Again, Thompson surveys numerous commentators, this time from the Reformation era. Zwingli, Pellican,  Musculus, and Luther all characterize Hagar as a humble, pious woman, despite the culturally bound gender stereotypes within which they worked. Musculus in particular believed Hagar had every reason to complain of her treatment. He even admits that “Hagar would not have sinned had she voiced some of her complaints. AFter all, Job and Jeremiah offered laments, and even Christ cried out fromthe cross, ‘My God, my God, why have you forsaken me?’” (27). Luther could even speak of the godliness of “saintly Hagar” (28) and ponder how her experience is a figure of the Christian path from humiliation to faith and repentance.

Hagar in Church and Pulpit

Reading the story of Hagar with the dead offers a payoff to Christians today. Freely admitting that not every early interpreter saw Hagar in such a sympathetic light (Augustine and Calvin in particular are noted for being “curiously untouched by the various expressions of interest and sympathy that most commentators drew from this biblical text,” 29), Thompson suggests there are four key lessons we can learn from the history of exegesis of Hagar’s story (29-31):

  1. Hagar is Important. Any incursion into the patriarchal narratives that treats Hagar as the lectionary has mostly done, excising the dubious deeds of Abraham as well as Hagar’s own triumphs and travails, is at once a betrayal of the integrity of the biblical text and the squandering of a rich homiletical opportunity.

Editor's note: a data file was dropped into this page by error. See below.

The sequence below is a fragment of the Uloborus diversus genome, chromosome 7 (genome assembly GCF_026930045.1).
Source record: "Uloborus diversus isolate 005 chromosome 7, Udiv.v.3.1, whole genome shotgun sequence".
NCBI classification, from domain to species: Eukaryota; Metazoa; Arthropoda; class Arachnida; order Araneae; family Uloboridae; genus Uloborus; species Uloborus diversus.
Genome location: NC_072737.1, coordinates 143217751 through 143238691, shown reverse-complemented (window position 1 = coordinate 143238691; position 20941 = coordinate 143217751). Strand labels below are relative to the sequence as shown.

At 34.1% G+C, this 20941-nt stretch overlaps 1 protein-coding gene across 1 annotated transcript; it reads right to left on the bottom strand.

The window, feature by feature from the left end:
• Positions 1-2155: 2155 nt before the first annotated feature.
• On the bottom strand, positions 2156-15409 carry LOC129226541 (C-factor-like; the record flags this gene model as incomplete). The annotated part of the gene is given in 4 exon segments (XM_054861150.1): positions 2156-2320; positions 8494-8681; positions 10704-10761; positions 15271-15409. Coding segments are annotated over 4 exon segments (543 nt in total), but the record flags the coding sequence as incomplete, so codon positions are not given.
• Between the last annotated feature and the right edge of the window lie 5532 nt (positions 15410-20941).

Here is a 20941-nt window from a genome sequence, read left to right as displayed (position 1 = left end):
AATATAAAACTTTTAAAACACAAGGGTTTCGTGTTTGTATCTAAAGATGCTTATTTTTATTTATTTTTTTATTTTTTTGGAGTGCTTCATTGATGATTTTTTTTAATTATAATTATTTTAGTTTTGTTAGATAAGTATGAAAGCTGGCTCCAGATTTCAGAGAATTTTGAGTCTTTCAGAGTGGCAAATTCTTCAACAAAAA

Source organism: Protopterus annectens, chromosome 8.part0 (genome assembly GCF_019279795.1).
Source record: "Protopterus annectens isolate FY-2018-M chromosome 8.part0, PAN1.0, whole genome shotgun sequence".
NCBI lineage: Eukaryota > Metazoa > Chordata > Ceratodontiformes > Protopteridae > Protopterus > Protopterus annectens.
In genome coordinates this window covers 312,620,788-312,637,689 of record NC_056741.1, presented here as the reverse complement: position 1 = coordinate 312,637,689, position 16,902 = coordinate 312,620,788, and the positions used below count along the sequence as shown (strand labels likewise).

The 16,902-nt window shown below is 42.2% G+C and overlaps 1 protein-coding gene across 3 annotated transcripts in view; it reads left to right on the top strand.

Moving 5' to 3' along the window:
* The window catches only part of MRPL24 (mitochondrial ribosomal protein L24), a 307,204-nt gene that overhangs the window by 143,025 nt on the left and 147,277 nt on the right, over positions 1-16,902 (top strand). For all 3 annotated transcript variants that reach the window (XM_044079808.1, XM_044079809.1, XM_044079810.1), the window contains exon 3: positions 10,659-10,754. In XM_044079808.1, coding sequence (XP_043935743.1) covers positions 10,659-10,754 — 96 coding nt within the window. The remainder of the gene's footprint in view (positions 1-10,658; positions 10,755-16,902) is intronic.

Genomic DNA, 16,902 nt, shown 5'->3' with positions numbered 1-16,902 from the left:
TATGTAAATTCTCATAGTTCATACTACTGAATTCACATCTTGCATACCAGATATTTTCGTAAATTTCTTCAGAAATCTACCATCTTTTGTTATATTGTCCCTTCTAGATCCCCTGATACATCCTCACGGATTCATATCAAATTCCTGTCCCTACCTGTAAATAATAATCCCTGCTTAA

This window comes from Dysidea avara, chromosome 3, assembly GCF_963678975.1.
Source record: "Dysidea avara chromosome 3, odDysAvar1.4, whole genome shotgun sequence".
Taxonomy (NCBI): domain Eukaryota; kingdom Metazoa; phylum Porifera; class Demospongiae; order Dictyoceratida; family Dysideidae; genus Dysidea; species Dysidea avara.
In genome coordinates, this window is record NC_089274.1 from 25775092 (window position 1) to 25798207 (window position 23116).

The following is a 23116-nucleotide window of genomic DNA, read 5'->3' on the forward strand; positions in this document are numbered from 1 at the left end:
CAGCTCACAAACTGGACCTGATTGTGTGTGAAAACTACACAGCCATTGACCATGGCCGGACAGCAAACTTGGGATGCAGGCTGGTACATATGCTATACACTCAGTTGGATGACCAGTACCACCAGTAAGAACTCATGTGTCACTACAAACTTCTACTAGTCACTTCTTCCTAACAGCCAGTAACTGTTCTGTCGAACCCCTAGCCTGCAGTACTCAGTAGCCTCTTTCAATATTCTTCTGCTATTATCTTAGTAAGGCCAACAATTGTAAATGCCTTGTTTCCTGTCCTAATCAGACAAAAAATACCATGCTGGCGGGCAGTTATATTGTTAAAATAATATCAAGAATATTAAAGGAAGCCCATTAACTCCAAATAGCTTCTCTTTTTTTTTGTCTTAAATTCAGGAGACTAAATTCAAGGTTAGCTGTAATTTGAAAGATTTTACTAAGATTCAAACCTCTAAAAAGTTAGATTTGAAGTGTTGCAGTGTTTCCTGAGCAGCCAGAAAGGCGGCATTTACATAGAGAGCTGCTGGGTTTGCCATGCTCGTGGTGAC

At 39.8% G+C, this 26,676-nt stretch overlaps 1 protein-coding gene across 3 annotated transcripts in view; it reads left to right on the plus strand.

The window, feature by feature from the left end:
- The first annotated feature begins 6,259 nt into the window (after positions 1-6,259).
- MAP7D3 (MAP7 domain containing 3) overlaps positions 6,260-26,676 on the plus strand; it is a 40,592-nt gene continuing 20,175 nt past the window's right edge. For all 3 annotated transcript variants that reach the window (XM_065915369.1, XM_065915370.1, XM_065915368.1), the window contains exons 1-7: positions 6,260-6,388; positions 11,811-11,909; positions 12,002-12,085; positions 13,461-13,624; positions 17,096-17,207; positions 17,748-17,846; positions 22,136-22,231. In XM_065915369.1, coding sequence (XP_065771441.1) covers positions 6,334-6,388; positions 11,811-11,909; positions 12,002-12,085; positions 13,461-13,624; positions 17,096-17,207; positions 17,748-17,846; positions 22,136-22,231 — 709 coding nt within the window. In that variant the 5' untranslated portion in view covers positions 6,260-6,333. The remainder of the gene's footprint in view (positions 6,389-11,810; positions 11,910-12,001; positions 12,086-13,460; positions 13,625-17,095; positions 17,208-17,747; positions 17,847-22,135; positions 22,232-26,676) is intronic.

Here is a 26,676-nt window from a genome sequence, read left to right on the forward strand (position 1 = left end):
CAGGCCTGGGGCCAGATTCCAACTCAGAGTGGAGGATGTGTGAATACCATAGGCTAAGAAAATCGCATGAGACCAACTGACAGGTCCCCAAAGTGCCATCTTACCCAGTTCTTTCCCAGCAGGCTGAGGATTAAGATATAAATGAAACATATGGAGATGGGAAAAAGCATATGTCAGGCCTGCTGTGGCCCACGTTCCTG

2. Hagar’s Story Is Terrifying. Nothing is gained by “reading for the center” so as to pretend that Hagar’s misfortunes did not happen or that they weren’t so bad after all, given the happy ending that came her way.
  3. Hagar Is More than a Symbol. Despite the precedent offered by Paul’s allegory of Hagar as a figure or type of those who foolishly sought justification through the law, Galatians 4 should not erase or upstage the compelling portrait of Hagar in Genesis.
  4. Hagar Is Connected to Us by Our Own Tradition. If it is dysfunctional to ignore Scripture’s silences, it is hardly better for preachers to suppose they can fix the Bible alone, by exercising their own authority or creativity. Instead, congregations ought to be reconnected to Christian tradition by being reminded of the witness of past interpreters.

A final note: Thompson covers vast swaths of history of interpretation in only a few pages. While at one level I would have preferred more extensive quotation from the primary sources, I appreciate that this would make the book large and unwieldy. He provides a 28-page “Finding Guide” at the back, broken down by biblical book, of the major historical interpreters whose works are currently available in English. Readers who want to check Thompson’s citations and do additional research are thus armed for the task.